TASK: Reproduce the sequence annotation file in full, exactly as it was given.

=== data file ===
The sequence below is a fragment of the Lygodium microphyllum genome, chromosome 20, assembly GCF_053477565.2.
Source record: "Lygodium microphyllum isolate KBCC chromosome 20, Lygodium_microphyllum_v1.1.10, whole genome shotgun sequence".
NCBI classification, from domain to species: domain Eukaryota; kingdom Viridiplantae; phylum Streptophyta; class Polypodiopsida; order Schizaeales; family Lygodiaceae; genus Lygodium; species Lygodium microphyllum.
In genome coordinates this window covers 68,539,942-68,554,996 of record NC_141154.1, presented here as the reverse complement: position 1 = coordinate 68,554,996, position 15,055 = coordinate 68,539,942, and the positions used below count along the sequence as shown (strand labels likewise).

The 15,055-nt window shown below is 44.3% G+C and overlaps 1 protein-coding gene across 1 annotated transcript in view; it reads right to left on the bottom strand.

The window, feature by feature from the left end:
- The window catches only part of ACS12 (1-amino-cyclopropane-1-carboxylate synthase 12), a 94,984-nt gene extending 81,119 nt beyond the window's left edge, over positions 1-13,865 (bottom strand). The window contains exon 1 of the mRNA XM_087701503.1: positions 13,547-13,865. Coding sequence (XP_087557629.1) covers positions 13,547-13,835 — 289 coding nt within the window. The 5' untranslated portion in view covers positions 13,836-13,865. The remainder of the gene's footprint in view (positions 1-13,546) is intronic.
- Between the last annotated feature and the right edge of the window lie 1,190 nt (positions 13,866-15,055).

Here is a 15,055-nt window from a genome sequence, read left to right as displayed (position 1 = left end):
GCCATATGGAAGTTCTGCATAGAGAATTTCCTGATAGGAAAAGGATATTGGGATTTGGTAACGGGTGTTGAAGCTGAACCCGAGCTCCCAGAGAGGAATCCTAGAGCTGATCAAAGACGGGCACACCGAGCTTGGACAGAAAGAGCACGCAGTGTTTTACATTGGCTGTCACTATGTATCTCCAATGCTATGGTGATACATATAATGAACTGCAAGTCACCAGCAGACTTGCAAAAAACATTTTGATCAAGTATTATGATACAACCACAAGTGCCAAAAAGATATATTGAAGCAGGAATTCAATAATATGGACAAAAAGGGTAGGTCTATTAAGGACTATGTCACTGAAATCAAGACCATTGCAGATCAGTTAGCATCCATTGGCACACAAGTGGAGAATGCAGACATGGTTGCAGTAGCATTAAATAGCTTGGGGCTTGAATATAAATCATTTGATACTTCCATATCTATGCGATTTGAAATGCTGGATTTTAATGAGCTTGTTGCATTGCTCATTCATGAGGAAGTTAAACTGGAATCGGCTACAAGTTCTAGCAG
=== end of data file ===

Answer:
The sequence below is a fragment of the Lygodium microphyllum genome, chromosome 20, assembly GCF_053477565.2.
Source record: "Lygodium microphyllum isolate KBCC chromosome 20, Lygodium_microphyllum_v1.1.10, whole genome shotgun sequence".
NCBI classification, from domain to species: domain Eukaryota; kingdom Viridiplantae; phylum Streptophyta; class Polypodiopsida; order Schizaeales; family Lygodiaceae; genus Lygodium; species Lygodium microphyllum.
In genome coordinates this window covers 68,539,942-68,554,996 of record NC_141154.1, presented here as the reverse complement: position 1 = coordinate 68,554,996, position 15,055 = coordinate 68,539,942, and the positions used below count along the sequence as shown (strand labels likewise).

The 15,055-nt window shown below is 44.3% G+C and overlaps 1 protein-coding gene across 1 annotated transcript in view; it reads right to left on the bottom strand.

The window, feature by feature from the left end:
- The window catches only part of ACS12 (1-amino-cyclopropane-1-carboxylate synthase 12), a 94,984-nt gene extending 81,119 nt beyond the window's left edge, over positions 1-13,865 (bottom strand). The window contains exon 1 of the mRNA XM_087701503.1: positions 13,547-13,865. Coding sequence (XP_087557629.1) covers positions 13,547-13,835 — 289 coding nt within the window. The 5' untranslated portion in view covers positions 13,836-13,865. The remainder of the gene's footprint in view (positions 1-13,546) is intronic.
- Between the last annotated feature and the right edge of the window lie 1,190 nt (positions 13,866-15,055).

Here is a 15,055-nt window from a genome sequence, read left to right as displayed (position 1 = left end):
GCCATATGGAAGTTCTGCATAGAGAATTTCCTGATAGGAAAAGGATATTGGGATTTGGTAACGGGTGTTGAAGCTGAACCCGAGCTCCCAGAGAGGAATCCTAGAGCTGATCAAAGACGGGCACACCGAGCTTGGACAGAAAGAGCACGCAGTGTTTTACATTGGCTGTCACTATGTATCTCCAATGCTATGGTGATACATATAATGAACTGCAAGTCACCAGCAGACTTGCAAAAAACATTTTGATCAAGTATTATGATACAACCACAAGTGCCAAAAAGATATATTGAAGCAGGAATTCAATAATATGGACAAAAAGGGTAGGTCTATTAAGGACTATGTCACTGAAATCAAGACCATTGCAGATCAGTTAGCATCCATTGGCACACAAGTGGAGAATGCAGACATGGTTGCAGTAGCATTAAATAGCTTGGGGCTTGAATATAAATCATTTGATACTTCCATATCTATGCGATTTGAAATGCTGGATTTTAATGAGCTTGTTGCATTGCTCATTCATGAGGAAGTTAAACTGGAATCGGCTACAAGTTCTAGCAG